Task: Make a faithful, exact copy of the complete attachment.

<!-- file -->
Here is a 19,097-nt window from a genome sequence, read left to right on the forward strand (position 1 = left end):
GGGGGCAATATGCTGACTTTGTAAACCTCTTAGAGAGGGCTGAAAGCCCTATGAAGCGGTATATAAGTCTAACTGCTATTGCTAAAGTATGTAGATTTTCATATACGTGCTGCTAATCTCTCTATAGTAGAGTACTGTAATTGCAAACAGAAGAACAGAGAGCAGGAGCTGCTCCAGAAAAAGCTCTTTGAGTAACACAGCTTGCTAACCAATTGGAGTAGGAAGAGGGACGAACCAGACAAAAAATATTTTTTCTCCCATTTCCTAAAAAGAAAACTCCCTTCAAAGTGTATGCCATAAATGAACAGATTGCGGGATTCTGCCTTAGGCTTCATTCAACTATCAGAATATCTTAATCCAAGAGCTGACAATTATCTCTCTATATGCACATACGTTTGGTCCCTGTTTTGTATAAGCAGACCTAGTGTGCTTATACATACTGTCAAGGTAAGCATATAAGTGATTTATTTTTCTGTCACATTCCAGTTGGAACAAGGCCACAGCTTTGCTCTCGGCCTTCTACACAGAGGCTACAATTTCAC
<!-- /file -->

Here is a 19,097-nt window from a genome sequence, read left to right on the forward strand (position 1 = left end):
GGGGGCAATATGCTGACTTTGTAAACCTCTTAGAGAGGGCTGAAAGCCCTATGAAGCGGTATATAAGTCTAACTGCTATTGCTAAAGTATGTAGATTTTCATATACGTGCTGCTAATCTCTCTATAGTAGAGTACTGTAATTGCAAACAGAAGAACAGAGAGCAGGAGCTGCTCCAGAAAAAGCTCTTTGAGTAACACAGCTTGCTAACCAATTGGAGTAGGAAGAGGGACGAACCAGACAAAAAATATTTTTTCTCCCATTTCCTAAAAAGAAAACTCCCTTCAAAGTGTATGCCATAAATGAACAGATTGCGGGATTCTGCCTTAGGCTTCATTCAACTATCAGAATATCTTAATCCAAGAGCTGACAATTATCTCTCTATATGCACATACGTTTGGTCCCTGTTTTGTATAAGCAGACCTAGTGTGCTTATACATACTGTCAAGGTAAGCATATAAGTGATTTATTTTTCTGTCACATTCCAGTTGGAACAAGGCCACAGCTTTGCTCTCGGCCTTCTACACAGAGGCTACAATTTCAC